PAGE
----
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May 20, 1996

You can stamp out the `Shortcut to' link in Windows 95

Shortcuts are one of the new little conveniences in Windows 95. Shortcuts are the command lines behind most of the items in your Start menu and represent some of the objects on your Desktop.

Like the icons in the old Windows 3.1 Program Manager, shortcuts consist of commands to open a particular application or document. To create a hotkey to launch a shortcut, first right-click the shortcut. Then click Properties, Shortcut, click inside the Shortcut Key box, and press any letter.

But unlike Program Manager icons, shortcuts can be placed in almost any folder. They even have a limited capability to track a file when you happen to move the target of a shortcut (although generally not if you move it to a different drive).

Windows 95 displays an odd behavior each time you create a shortcut. You can see this for yourself if you right-click an icon on the Desktop, such as the Recycle Bin, then click Create Shortcut. Win95 places another Recycle Bin icon on your Desktop, but with the longer title Shortcut to Recycle Bin.

The extra verbiage is unnecessary, because the Shortcut icon bears a little arrow inside a box to indicate that it is a shortcut.

Some people have suggested that Windows would stop adding on the "Shortcut to" if you renamed several shortcuts to delete the extra words. After you did this five or six times, the stories went, Win95 would stop adding the prefix. Finding out the real story involved an interesting look behind the curtains of Win95. As is the case with many other aspects of Win95, the full truth is neither as simple nor as easy as you might think.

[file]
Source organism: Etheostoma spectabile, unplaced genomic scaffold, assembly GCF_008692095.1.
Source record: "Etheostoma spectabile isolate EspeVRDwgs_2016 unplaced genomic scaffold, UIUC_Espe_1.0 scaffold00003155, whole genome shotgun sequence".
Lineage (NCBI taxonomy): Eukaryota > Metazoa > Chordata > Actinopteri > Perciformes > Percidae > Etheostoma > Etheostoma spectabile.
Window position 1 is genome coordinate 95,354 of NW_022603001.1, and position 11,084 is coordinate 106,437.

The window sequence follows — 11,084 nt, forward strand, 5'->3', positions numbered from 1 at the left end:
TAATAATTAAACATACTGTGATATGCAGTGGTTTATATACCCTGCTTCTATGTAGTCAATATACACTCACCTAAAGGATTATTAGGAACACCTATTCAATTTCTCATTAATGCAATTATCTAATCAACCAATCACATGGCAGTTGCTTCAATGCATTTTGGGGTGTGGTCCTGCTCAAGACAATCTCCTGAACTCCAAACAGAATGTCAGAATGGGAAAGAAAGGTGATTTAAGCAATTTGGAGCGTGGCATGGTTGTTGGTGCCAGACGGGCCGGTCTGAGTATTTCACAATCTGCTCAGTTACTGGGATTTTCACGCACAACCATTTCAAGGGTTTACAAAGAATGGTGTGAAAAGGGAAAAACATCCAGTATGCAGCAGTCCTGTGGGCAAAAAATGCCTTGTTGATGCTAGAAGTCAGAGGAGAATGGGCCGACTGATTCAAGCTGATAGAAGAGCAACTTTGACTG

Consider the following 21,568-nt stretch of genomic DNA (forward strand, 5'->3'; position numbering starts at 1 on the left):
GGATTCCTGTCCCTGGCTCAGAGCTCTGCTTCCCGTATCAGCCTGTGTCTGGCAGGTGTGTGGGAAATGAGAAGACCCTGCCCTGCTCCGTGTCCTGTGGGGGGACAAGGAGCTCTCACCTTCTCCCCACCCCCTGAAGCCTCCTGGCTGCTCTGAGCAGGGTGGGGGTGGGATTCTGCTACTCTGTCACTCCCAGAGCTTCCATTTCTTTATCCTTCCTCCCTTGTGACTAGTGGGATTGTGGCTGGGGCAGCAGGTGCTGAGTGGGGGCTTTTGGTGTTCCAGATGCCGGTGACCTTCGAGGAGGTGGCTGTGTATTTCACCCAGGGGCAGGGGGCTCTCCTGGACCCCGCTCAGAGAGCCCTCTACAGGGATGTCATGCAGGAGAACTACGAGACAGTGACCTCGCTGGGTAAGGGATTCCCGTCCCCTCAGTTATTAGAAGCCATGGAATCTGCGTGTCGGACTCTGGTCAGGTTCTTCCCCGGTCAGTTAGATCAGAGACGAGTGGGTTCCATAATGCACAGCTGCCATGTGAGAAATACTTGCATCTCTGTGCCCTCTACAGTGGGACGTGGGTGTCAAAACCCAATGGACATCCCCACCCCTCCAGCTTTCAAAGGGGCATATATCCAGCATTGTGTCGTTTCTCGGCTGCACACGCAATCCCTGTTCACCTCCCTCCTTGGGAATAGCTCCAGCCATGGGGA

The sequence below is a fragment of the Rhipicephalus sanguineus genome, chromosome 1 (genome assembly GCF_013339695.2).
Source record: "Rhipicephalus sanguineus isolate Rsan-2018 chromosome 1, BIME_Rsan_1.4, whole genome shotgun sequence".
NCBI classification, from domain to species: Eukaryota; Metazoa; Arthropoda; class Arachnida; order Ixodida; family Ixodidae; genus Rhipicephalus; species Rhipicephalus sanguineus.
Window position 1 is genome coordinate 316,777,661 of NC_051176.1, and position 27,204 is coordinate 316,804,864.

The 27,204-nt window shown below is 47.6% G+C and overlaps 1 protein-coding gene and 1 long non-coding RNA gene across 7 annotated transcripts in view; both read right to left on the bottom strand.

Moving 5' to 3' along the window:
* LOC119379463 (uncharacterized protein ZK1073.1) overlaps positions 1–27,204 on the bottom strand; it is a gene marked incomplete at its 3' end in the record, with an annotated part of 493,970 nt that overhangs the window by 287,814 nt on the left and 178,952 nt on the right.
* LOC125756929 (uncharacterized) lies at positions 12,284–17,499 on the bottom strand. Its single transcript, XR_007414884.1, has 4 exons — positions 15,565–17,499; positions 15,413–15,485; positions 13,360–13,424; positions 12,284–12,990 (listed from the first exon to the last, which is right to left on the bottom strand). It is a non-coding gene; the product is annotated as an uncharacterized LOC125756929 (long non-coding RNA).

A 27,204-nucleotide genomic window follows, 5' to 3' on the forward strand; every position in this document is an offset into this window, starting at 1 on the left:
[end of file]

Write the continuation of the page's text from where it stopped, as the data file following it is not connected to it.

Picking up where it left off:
The "Shortcut to" work-around is an experiment by Microsoft Corp. to add adaptive behavior to Win95. In other words, the OS "notices" what the user is doing and adjusts its behavior to fit the user's preferences.

The implementation of such adjustments is maintained in the Registry. When you start Win95 for the first time, a value named "link" is set to a default value of 20. Every time you create a shortcut, this value is increased by 1 and written to the Registry. If you created the Recycle Bin shortcut I mention here, you should be able to fire up Regedit.exe and see the value of "link" by selecting Hkey_Current_User, Software, Microsoft, Windows, Current Version, Explorer. Because the value of "link" is stored in hexadecimal math, the number 21 will look like 15, etc.

Each time you rename a shortcut to remove the "Shortcut to" prefix, the value of "link" is reduced by 5. When "link" equals zero, Win95 stops adding the prefix to your shortcuts.

So far, so good. But a bug in the adaptive behavior prevents this from being a permanent fix. If "link" equals zero and you restart Windows, the value is set back to 20 -- as if you'd just installed Win95.

Fortunately, there's an easier way to defeat this behavior than manually renaming shortcuts every time you start Windows. The free PowerToys program I wrote about in 1995 (Nov. 6, page 35; Nov. 13, page 38; and Nov. 20, page 31) includes a Control Panel applet called TweakUI that turns off the behavior from a dialog box. To download PowerToys, just set your Web browser to

I learned about the link value from Ronald Beekelaar, a Dutch consultant who wrote about it in Woody's Underground Office, a Web-based newsletter about Microsoft Office applications. Subscriptions cost $59.95. Call (800) 659-4696 or (314) 965-5630, or check out Woody's Goodies available at

Brian Livingston is the coauthor of the new Windows 95 Secrets and author of three other Windows books (IDG Books). Send tips to or fax: (206) 282-1248.

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Copyright © 1996 by InfoWorld Publishing Company


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